Does Uranus Smell Like Farts?

Uranus is always the butt of the joke.

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Does Uranus smell like farts?
Image via Uranus


Scientists discovered hydrogen sulfide, a gas that smells like rotten eggs, in Uranus' atmosphere.



A 2018 study found hydrogen sulfide, a gas that smells like rotten eggs or farts, in Uranus' cloud deck. Unfortunately (or perhaps fortunately), no human has ever actually smelled Uranus, and the odor is likely not as odorous as the statement "Uranus smells like farts" implies.


On June 14, 2021, after a non-sequitur tweet about the lengths of planetary orbits by billionaire entrepreneur Elon Musk caused the name “Uranus” to start trending on social media, the UberFacts Twitter account posted a message that many people assumed was a somewhat childish joke at the expense of the planet’s name (Uranus sounds like “your anus”). The Twitter account claimed that Uranus smells like farts:

Surprisingly, this is not a joke. 

This funny fact first surfaced in 2018 after a study about the gas giant was published in Nature Astronomy. The lead author of the study, Patrick Irwin, a Professor of Planetary Physics at Oxford University, and his colleagues studied Uranus’ atmosphere with the Gemini North telescope in Hawaii and its Near-Infrared Integral Field Spectrometer (NIFS), and found the signature of hydrogen sulfide in the planet’s cloud deck. If you’ve ever been around this colorless gas, you probably know that it smells like rotten eggs or flatulence. That means that if a human ever had a chance to smell Uranus, they’d probably remark that it smelled like farts. reported:

There’s a lot of really smelly stuff wafting around Uranus.

The clouds in Uranus’ upper atmosphere are composed largely of hydrogen sulfide, the molecule that makes rotten eggs so stinky, a new study suggests…

Researchers have long wondered about the composition of the clouds high up in Uranus’ sky — specifically, whether they’re dominated by ammonia ice, as at Jupiter and Saturn, or by hydrogen sulfide ice. The answer has proved elusive, because it’s tough to make observations with the required detail on distant Uranus…

Irwin and his colleagues studied Uranus’ air using the Near-Infrared Integral Field Spectrometer (NIFS), an instrument on the 26-foot (8 meters) Gemini North telescope in Hawaii. NIFS scrutinized sunlight reflected from the atmosphere just above Uranus’ cloud tops — and spotted the signature of hydrogen sulfide.

A press release from the Gemini Observatory explains the importance of this discovery. And no, it’s not so future astronauts can avoid offensive planetary smells:

Hydrogen sulfide, the gas that gives rotten eggs their distinctive odor, permeates the upper atmosphere of the planet Uranus – as has been long debated, but never definitively proven. Based on sensitive spectroscopic observations with the Gemini North telescope, astronomers uncovered the noxious gas swirling high in the giant planet’s cloud tops. This result resolves a stubborn, long-standing mystery of one of our neighbors in space …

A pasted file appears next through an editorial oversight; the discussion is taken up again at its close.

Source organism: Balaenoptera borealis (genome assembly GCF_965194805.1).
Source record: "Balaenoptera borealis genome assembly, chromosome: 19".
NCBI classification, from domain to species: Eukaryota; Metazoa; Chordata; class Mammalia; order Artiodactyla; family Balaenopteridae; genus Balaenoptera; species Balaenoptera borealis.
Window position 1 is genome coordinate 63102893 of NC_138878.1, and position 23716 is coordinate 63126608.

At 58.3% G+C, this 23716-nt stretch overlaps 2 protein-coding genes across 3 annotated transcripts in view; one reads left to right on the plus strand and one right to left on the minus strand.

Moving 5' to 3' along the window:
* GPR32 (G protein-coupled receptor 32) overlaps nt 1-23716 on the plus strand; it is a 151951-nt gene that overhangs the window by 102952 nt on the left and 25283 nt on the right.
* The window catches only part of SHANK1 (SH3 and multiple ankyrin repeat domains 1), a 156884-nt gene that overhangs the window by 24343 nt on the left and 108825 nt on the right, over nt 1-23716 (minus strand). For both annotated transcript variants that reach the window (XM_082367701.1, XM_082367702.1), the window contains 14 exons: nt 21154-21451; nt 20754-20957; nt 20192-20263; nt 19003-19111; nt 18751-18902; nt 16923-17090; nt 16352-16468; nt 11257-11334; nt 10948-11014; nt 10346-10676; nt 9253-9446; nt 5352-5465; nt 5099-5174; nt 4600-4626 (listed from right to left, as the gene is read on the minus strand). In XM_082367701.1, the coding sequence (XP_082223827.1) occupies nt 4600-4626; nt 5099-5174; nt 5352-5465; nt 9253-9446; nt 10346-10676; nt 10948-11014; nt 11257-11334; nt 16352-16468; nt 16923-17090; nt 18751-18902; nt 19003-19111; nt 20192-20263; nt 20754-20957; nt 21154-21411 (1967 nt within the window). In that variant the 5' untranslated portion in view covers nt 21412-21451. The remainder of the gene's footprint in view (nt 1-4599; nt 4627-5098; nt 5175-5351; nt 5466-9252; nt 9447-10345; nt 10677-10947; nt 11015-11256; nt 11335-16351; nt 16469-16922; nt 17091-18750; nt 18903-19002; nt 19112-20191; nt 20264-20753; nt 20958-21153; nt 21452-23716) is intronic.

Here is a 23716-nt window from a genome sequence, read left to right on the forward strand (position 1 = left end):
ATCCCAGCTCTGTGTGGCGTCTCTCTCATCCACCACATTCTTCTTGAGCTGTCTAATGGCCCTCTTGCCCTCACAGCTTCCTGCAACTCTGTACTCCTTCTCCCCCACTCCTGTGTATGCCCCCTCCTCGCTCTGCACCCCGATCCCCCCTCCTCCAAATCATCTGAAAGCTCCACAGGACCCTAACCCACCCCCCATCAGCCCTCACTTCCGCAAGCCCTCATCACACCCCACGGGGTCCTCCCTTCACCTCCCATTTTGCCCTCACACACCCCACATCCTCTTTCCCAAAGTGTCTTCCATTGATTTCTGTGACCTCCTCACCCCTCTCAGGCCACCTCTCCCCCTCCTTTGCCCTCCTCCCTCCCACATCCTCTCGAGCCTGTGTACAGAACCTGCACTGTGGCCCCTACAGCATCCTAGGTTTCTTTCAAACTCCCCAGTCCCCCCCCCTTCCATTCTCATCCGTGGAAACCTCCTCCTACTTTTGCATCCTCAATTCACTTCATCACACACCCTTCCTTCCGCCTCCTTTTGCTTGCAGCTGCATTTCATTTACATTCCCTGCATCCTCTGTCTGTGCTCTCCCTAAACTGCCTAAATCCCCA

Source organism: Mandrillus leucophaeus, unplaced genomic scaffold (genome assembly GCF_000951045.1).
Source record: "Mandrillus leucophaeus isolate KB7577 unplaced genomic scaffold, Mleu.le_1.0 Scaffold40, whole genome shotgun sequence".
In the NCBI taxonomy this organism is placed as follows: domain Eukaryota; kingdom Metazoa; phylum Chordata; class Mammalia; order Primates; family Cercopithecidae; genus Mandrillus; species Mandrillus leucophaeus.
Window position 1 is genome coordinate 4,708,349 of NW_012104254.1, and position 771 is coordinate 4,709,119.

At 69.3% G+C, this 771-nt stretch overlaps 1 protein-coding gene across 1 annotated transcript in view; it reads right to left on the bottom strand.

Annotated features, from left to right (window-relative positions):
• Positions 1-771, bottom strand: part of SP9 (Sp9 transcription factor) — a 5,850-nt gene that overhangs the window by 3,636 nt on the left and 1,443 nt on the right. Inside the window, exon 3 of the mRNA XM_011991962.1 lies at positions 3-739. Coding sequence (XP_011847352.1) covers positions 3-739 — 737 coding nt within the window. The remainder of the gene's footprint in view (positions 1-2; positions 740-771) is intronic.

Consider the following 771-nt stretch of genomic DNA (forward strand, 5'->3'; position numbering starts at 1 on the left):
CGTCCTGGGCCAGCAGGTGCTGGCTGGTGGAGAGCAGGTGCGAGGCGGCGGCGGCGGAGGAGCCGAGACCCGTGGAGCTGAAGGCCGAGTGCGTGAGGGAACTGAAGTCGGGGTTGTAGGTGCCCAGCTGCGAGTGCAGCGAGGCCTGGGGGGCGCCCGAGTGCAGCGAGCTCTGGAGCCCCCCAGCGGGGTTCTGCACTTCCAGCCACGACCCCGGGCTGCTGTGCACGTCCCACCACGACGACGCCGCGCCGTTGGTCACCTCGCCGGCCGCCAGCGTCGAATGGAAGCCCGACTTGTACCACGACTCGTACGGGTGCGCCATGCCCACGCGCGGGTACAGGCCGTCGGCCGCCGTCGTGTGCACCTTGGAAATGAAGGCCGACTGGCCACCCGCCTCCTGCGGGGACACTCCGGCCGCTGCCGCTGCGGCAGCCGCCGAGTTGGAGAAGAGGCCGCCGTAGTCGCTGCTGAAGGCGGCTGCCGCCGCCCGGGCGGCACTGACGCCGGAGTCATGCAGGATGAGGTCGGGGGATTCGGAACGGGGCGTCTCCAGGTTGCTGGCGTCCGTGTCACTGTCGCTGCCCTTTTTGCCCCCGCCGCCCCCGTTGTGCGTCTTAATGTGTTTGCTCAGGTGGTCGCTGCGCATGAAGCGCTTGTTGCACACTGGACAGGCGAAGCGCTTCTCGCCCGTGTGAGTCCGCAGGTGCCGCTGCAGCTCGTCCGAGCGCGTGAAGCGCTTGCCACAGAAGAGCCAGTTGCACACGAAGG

The detection of hydrogen sulfide high in Uranus’s cloud deck (and presumably Neptune’s) contrasts sharply with the inner gas giant planets, Jupiter and Saturn, where no hydrogen sulfide is seen above the clouds, but instead ammonia is observed. The bulk of Jupiter and Saturn’s upper clouds are comprised of ammonia ice, but it seems this is not the case for Uranus. These differences in atmospheric composition shed light on questions about the planets’ formation and history.

Leigh Fletcher, a member of the research team from the University of Leicester in the UK, adds that the differences between the cloud decks of the gas giants (Jupiter and Saturn), and the ice giants (Uranus and Neptune), were likely imprinted way back during the birth of these worlds. “During our Solar System’s formation the balance between nitrogen and sulphur (and hence ammonia and Uranus’s newly-detected hydrogen sulfide) was determined by the temperature and location of planet’s formation.”

Another factor in the early formation of Uranus is the strong evidence that our Solar System’s giant planets likely migrated from where they initially formed. Therefore, confirming this composition information is invaluable in understanding Uranus’ birthplace, evolution and refining models of planetary migrations.

While this discovery is important in terms of understanding the formation of the planets, it’s the smell of Uranus that proved to be the study’s most popular point. Unfortunately, or perhaps fortunately, humans will probably never be able to take in a whiff of Uranus’ smelly, fart-filled atmosphere.

Irwin said that if a human ever did find themselves on Uranus, they would probably die of suffocation, or from the planet’s negative 400 degree Fahrenheit atmosphere, before they ever got a chance to smell the planet:

While the results set a lower limit to the amount of hydrogen sulfide around Uranus, it is interesting to speculate what the effects would be on humans even at these concentrations. “If an unfortunate human were ever to descend through Uranus’s clouds, they would be met with very unpleasant and odiferous conditions.” But the foul stench wouldn’t be the worst of it according to Irwin. “Suffocation and exposure in the negative 200 degrees Celsius atmosphere made of mostly hydrogen, helium, and methane would take its toll long before the smell,” concludes Irwin.

Astronomer Phil Plait also noted that Uranus probably only smells like farts “a little” because the hydrogen sulfide in the planet’s clouds is frozen.

In short, it would be more accurate (but less funny), to say that hydrogen sulfide, a gas that smells like rotten eggs, has been found in Uranus’ atmosphere. While there is probably a fart-like smell to the planet, it’s not clear how prevalent this odor would be, and humans will probably never get a chance to actually smell it.